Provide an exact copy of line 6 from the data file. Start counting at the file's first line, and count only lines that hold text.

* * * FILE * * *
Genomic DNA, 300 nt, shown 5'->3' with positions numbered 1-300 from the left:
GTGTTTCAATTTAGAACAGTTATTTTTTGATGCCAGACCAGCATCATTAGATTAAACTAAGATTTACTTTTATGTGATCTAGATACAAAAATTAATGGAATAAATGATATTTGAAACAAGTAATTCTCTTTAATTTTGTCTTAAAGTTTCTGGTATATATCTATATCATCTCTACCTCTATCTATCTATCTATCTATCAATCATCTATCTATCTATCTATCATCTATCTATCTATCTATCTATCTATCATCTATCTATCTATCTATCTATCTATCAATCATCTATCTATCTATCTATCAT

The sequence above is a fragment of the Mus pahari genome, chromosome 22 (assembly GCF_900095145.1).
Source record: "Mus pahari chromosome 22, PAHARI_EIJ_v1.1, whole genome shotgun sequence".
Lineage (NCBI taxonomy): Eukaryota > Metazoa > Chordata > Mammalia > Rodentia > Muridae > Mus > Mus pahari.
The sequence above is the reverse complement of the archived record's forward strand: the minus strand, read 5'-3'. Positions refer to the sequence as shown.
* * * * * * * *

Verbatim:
The sequence above is the reverse complement of the archived record's forward strand: the minus strand, read 5'-3'. Positions refer to the sequence as shown.